Monday, March 18, 2019

Come and join us

Marshall McLuhan is famous for his quip "the medium is the message."

Here's an example of how that plays out in church land:

Church is a circus; that's what we are told. Come and explore!

What?

Face Painting, Balloon Art, Jumping Castles...!

And this would represent the work of our saviour?

Why not: join our course on 'life and its answers', or 'are we about dirt or love', or...check the New Age papers for ways of attracting people who want to deal with life questions...

Join our group of parents with disabled children...parents who've lost children...parents who's children are addicted...there are any number of opportunities to reach out!

Or, like the 'new age' philosphy groups;

'Love Life: a philosophy that will grow with you'.

Then teach the 'philosphy' of life that the Bible gives us; from Genesis to Revelation.

As it is, the sign will attract people who want to be entertained by trivilities...nothing like Paul on Mars Hill.

Saturday, March 9, 2019

Worst thing said by a minister.

When my father died, my wife insisted in having our clergy-person visit. He was not my choice, but he's the one who turned up.

And what did I get? A lesson on the Kubler-Ross 'stages of grief'. Nothing like what I wanted, nothing to do with scripture, nothing to do with the life of faith.

I was disgusted, disappointed, upset by it and disenchanted.

How to read

Dr Rosaria Butterfield makes an obvious point about the way (some...most?) evangelicals read the Bible: verse at a time, or a few verses at a time.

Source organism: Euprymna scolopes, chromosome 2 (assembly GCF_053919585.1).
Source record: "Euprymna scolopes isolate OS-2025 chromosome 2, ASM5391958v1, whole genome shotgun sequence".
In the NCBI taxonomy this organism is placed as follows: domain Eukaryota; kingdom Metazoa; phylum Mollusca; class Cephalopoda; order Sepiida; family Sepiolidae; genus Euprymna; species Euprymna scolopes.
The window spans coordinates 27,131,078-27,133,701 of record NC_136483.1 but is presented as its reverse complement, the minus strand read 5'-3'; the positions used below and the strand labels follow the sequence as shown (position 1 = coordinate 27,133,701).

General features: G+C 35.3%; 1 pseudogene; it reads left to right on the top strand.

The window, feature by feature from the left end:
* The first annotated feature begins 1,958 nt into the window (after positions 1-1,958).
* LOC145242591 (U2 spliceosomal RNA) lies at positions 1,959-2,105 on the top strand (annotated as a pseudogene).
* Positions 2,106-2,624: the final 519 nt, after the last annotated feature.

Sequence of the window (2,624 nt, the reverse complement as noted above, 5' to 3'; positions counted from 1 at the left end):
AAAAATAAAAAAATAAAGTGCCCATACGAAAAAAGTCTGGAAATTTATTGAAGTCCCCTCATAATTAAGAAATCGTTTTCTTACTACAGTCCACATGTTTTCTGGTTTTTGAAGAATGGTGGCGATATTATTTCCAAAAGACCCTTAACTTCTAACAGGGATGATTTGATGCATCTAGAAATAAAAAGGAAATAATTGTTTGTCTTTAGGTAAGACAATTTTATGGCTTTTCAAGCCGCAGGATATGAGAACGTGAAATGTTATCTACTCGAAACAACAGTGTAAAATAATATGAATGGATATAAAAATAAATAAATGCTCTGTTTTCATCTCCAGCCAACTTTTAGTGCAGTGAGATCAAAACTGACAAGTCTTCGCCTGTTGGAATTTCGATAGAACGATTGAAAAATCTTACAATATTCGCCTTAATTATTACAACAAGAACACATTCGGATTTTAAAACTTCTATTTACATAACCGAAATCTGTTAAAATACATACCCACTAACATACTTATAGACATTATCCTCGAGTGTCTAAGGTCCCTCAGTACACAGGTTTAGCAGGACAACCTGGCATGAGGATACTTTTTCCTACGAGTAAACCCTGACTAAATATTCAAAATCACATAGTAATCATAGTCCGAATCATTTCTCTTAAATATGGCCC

At my church we sometimes read just a couple of verses. This is because that's all the teacher wants to talk about, but this misunderstands why we read the bible together. Because we love to!

I'd much prefer if we read: a Psalm, a gospel reading, another NT reading and another OT reading, plus call to worship and benediction that were taken from scripture. That would feel like church, and feel like Christian.

I much prefer reading books of the Bible like literature: in great slabs, or very slowly to absorb it, or just quickly to get an overall feel for the 'shape' of a book. But slowly, verse at a time?

Hardly.

Thursday, February 14, 2019

Fathers and children

A lot of rhetoric about looking after children is about hitting them (miss understanding of Proverbs 13:24). But here it is in the New Testament:

Compare some scriptures about fathers and children: What father gives his son a stone? (Matt 7:9); and how are we to care for our children? (Eph 6:4); (Col 3:21). And an example of it: 1 Thess 2:11.

Further on the Proverbs passage from Thomas Haller:
Through a closer examination of the Hebrew word for “rod” (shebet) one can see that in the Hebrew dictionary it has various meanings, a stick for walking, writing, fighting, ruling, and punishment. The word “shebet” is most frequently used when referring to shepherds who are tending their flocks. The Shepherds used the stick to fight off prey and to gently guide wandering sheep, not to beat them. Please remember that these verses come from a book of poetry. Writers of poetry use familiar words of the day to represent concepts that the people to whom they are writing can create an image of what they are writing about. The image that we are to extract from these verses in Proverbs is one of creating a culture of accountability. The point that God is making is that we as parents are to hold our children accountable for their choices and actions.